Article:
Nora Brizzie writes,
“Mother Catherine Fayle was a bit older than her husband. As she wasn’t privileged
to bear children, she advised David Fayle to marry another younger girl and
raise a family of his own. Some of the settlers thought he deserted Catherine,
but by mutual consent, they separated. He married a girl by the name of Lizzie
and moved to Debois,
Idaho. David and Lizzie Fayle had 10 children.” Esther, Nora and Henry Brizzie
visited the David Fayle family and in Nora’s words were treated royally.
Esther Lewis was
married to Francis Gunnell, July 2, 1864, in the Endowment House at Salt Lake City by Wilford
Woodrull (sic). She was brother Gunnell’s 3rd
wife. To this union were born 10 children:
Thomas Gunnell born
18 June 1865
16 July 1867
Zina Gunnell twin
Lionel Gunnell twin
7 October 1869
20 April 1873
20 April 1873
11 March 1876
1 March 1878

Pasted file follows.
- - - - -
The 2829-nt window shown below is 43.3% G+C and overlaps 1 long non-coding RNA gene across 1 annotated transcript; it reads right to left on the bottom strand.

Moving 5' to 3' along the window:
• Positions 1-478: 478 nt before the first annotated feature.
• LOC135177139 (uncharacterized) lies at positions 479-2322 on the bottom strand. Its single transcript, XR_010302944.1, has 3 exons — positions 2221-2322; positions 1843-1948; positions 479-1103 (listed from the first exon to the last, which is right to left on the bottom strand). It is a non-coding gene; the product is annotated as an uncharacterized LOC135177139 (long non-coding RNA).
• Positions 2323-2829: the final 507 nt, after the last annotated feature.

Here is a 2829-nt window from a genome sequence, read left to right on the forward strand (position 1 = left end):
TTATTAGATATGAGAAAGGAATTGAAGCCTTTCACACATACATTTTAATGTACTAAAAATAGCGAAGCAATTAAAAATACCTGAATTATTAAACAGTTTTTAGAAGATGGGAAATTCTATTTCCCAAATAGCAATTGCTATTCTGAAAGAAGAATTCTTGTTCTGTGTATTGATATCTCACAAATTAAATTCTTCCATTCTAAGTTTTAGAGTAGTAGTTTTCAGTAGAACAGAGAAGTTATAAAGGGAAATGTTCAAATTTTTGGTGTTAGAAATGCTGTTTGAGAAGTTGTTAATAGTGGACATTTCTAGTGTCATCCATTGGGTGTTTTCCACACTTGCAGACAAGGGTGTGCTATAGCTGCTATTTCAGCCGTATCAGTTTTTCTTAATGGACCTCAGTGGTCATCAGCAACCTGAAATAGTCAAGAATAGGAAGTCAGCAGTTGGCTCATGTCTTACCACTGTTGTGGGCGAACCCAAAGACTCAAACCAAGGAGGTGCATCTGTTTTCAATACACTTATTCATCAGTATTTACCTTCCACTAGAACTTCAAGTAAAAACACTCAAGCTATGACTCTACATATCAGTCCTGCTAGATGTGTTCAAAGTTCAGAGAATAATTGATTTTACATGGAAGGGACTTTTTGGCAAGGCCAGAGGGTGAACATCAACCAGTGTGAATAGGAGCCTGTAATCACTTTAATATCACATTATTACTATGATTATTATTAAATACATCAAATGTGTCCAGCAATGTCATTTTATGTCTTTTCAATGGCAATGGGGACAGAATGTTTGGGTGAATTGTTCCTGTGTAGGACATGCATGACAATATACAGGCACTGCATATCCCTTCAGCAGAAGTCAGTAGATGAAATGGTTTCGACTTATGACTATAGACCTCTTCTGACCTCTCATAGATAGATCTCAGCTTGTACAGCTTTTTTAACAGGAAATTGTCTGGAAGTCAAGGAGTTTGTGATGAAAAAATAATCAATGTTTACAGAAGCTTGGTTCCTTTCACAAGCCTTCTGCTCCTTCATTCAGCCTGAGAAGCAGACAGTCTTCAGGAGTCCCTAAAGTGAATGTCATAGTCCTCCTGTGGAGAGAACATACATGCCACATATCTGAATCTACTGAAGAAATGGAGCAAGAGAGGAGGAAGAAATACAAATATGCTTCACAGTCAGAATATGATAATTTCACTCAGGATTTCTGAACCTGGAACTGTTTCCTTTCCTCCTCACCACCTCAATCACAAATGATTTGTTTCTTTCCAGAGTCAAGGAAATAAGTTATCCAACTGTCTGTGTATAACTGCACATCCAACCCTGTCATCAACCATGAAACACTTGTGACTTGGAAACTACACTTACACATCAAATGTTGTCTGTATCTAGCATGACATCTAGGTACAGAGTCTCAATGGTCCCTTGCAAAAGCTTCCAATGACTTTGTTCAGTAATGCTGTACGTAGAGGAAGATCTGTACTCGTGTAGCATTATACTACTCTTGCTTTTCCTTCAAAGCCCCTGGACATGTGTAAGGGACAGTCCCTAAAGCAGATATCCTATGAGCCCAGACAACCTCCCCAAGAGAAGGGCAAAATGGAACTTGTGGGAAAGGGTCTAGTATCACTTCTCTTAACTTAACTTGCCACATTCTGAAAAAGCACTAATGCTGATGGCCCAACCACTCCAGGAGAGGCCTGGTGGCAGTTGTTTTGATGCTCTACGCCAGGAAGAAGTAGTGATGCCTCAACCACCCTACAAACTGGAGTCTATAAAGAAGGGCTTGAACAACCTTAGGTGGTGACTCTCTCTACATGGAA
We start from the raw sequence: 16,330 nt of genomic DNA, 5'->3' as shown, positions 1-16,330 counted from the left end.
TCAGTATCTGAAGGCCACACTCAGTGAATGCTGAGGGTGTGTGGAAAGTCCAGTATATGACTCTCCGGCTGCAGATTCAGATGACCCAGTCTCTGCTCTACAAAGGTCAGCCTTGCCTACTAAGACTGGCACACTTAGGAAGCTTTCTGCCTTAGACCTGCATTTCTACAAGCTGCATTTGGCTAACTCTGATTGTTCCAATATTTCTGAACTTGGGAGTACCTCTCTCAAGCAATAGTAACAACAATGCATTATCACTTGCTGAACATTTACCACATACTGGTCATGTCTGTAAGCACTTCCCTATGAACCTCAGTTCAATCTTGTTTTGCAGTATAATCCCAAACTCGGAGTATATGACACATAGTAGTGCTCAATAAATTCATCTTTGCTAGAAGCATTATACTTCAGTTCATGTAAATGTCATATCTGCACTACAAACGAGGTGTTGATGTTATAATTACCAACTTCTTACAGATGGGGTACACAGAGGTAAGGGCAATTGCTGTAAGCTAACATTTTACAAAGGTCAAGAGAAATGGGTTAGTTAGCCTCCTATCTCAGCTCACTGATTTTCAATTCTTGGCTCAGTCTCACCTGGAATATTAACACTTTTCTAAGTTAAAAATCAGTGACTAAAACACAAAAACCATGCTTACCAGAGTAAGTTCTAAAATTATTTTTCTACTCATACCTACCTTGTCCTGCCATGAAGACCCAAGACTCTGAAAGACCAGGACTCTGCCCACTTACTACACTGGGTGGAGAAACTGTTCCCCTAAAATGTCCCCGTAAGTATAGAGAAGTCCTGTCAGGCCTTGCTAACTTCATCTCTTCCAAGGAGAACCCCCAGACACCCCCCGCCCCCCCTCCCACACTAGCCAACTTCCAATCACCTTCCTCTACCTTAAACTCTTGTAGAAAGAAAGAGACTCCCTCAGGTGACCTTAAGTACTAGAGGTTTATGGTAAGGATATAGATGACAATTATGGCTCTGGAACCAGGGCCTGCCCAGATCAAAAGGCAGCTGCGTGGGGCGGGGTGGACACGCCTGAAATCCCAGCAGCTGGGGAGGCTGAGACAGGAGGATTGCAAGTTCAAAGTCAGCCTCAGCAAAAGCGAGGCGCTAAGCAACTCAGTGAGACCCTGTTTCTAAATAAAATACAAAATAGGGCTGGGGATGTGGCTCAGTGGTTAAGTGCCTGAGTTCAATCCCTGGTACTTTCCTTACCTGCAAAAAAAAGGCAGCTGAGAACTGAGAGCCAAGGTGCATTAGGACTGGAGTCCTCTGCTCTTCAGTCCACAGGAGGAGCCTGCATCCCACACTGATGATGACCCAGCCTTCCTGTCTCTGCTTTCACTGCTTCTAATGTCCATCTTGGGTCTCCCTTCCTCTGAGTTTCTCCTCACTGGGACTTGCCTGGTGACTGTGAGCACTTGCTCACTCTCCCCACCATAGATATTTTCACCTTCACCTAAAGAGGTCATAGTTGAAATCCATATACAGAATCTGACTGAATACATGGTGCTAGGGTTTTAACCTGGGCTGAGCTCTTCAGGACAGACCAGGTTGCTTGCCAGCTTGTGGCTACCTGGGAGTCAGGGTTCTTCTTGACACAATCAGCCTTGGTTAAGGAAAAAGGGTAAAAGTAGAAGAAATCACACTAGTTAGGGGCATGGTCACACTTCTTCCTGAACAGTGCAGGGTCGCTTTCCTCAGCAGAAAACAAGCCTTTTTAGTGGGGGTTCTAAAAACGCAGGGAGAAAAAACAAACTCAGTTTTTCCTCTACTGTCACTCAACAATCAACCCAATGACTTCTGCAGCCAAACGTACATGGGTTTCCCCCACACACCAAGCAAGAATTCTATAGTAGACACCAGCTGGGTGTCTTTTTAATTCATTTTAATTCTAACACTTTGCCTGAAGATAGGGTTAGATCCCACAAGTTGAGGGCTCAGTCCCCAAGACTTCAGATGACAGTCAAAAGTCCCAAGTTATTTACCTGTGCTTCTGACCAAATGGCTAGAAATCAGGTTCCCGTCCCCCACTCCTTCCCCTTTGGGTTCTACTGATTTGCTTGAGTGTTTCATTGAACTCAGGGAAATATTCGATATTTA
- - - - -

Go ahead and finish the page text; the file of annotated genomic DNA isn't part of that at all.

7 April 1882
27 September 1884
18 April 1886 (died
Francis Gunnell built a log home in the center of
town, now called Center Street.
At one time 3 wives all lived together in this home. Esther – Center Street. At
one time 3 wives all lived together in this home. Esther – (I quote), “We got
along very well helping each other, often tending each other’s babies.” Later
the wives were all furnished with a home of their own.
“There were trying
times as we were often poor.” Brother Gunnell
presented to Relief Society with a piece of ground with no deed. This was where
his log cabin stood. A nice Relief Society building stood there at one time for
many years. It is now converted into a nice home and is presently owned by the
Wellsville 2nd Ward Relief Society. The rent goes to keep it in good
Francis Gunnell died
October 20, 1889, leaving Esther with 9 children to raise.
A tragic thing
happened on July 17, 1893. Several of the Gunnell
boys were up on the old Gunnell ranch putting up hay. It was a hot July day. After
work they swam their horses through cold water lake. The horses took cramps and
started floundering around. It looked as if all the boys would be drowned, also